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Hundley Whaley Research Center Field Day Set for Aug. 29

Media contact:

Mike Burden
Senior Information Specialist
College of Agriculture, Food and Natural Resources, University of Missouri
Phone: 573-882-5919
Email: BurdenM@missouri.edu

Photos available for this release:

Kelly Nelson, research agronomist at MU’s Greenley Research Center, examines a drainage tile system in northeast Missouri. Nelson will discuss managed drainage and subirrigation at Hundley Whaley’s Field Day.

Credit: University of Missouri

Description: Kelly Nelson

Soybean

Credit: University of Missouri

Description: soybean

Published: Thursday, Aug. 9, 2012

ALBANY, Mo. – Fertility needs following a drought, safely stretching forage supplies and improving soils and boosting yields are a few of the topics farmers can learn about at Hundley Whaley Research Center’s annual Field Day Aug. 29, 2012.

 
Producers can benefit from more than a dozen presentations to help them address current field conditions and plan for next season. The event will feature three tours from 9 a.m. to noon, followed by a free lunch.
 
The Center, located in Albany, Mo., is part of a network of MU research centers across Missouri, extending the College of Agriculture, Food and Natural Resources’(CAFNR) research to nearly 14,000 acres to meet the regional research and demonstration needs of agricultural producers and natural resource managers.
 
Attendees can witness a drainage tile installation by the Missouri Land Improvement Contractors Association (MLICA) followed by a discussion on the values of managed drainage and sub-irrigation. The system will be continuously monitored to report yield data and to share the dos and don’ts of managed drainage in northwest Missouri. Kelly Nelson, research agronomist at Greenley Research Center, will share results from more than 10 years of field trials with managed drainage and subirrigation in northeast Missouri and explain how the practices can improve soils, boost yields and improve water quality.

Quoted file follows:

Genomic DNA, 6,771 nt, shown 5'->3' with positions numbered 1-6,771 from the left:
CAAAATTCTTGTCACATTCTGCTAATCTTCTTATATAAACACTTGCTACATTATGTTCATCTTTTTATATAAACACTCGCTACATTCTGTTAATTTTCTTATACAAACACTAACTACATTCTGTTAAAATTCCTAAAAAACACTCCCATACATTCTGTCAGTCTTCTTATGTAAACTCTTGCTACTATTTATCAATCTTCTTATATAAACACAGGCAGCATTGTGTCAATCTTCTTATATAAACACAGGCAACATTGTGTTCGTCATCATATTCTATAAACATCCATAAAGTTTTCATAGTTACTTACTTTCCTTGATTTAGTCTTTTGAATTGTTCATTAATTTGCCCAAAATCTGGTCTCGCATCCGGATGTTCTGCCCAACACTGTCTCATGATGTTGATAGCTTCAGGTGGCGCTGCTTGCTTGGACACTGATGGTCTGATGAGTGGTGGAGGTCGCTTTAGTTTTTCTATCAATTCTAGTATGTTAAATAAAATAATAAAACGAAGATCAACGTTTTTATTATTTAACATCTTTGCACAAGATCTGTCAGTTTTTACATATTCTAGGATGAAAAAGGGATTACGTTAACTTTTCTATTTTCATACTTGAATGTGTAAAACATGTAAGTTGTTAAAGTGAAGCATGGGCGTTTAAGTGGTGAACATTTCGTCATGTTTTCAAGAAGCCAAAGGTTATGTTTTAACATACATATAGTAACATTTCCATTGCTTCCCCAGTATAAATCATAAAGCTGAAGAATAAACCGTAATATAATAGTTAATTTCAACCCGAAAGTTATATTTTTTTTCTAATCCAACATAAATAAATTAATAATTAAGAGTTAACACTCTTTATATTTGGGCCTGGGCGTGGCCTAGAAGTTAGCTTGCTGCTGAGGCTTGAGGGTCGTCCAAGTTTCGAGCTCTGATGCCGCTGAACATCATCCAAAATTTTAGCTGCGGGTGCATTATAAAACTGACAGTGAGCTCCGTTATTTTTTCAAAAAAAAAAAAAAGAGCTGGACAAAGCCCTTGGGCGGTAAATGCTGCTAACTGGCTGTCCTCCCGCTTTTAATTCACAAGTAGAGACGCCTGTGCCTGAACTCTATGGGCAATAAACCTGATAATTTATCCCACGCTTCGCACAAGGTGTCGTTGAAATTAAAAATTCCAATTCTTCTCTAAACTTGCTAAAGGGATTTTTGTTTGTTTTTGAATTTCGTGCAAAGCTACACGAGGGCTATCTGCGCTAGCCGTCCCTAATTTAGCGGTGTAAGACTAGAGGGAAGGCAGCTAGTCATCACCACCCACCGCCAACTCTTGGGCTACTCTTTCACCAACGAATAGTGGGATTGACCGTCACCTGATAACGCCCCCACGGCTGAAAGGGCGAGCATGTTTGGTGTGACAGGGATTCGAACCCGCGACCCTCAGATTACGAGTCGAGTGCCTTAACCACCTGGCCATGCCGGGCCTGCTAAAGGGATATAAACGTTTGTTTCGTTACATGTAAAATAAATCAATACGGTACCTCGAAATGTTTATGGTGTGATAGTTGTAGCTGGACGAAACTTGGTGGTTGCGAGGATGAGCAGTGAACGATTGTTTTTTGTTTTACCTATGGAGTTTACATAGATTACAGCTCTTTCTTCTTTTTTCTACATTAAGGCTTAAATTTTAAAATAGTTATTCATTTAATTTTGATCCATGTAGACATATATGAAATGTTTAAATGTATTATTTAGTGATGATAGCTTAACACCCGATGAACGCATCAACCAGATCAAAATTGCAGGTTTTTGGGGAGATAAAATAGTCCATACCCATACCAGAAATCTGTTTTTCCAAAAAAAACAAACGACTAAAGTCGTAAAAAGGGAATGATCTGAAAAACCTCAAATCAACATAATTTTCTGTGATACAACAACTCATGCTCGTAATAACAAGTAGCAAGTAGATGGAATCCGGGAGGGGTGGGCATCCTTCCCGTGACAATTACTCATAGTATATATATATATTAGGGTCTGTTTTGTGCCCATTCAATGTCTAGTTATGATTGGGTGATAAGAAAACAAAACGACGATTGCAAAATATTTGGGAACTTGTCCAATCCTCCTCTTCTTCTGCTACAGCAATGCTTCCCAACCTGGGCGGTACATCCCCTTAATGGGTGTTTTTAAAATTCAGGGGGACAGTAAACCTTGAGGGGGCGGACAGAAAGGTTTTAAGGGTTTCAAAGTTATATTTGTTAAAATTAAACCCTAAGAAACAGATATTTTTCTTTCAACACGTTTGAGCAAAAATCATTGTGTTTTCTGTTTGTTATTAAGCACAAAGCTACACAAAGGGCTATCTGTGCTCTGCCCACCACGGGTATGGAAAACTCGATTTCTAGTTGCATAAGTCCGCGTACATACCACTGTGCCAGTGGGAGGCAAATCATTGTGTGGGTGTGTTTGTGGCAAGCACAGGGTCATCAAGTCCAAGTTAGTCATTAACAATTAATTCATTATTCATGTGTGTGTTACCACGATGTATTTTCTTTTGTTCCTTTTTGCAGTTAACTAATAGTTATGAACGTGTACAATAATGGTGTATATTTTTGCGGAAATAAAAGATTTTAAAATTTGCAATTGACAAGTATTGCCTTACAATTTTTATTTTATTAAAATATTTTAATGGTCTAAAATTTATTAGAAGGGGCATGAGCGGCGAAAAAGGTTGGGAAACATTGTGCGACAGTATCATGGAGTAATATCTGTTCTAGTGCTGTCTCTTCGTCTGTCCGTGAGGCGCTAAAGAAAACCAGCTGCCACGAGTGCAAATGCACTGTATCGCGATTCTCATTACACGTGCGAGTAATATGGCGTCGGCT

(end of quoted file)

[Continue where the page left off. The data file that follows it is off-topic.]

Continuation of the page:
Other topics include:
Crops
  •  Assessing Fertility Requirements After a Drought
  •  New Seed Treatments in Soybeans
  •  Growing Non-GMO Food-grade Soybeans
  •  Managing Soybeans for Improved Yields
  •  High Amylose Corn in northwest Missouri
Emerging Issues
  •  2012 Weather and What to Expect
  •  Options for Controlling Resistant Weeds
  •  Establishing Cover Crops: Benefits and Options
  •  Input Supply and Availability Costs for 2013
  •  Livestock and Forage Management in Drought Conditions
  •  Biofuel Update: Crop Options for Missouri
“Each year we try to focus tour stops on emerging issues that farmers are facing in their operations,” said Bruce Burdick, research associate and superintendent of the Center. “This year, that means dealing with drought in our forages and fields and its effects in fertility for the next season.”
For more information, contact Bruce Burdick at 660-726-5610 BurdickB@missouri.edu. For detailed directions and information visit:http://aes.missouri.edu/hundwhal/
CAFNR is changing the core components of society that impact what we eat, where we live and how we’ll face tomorrow. As the University of Missouri’s College of Agriculture, Food and Natural Resources, we are at the forefront of research and education, working toward global sustainability.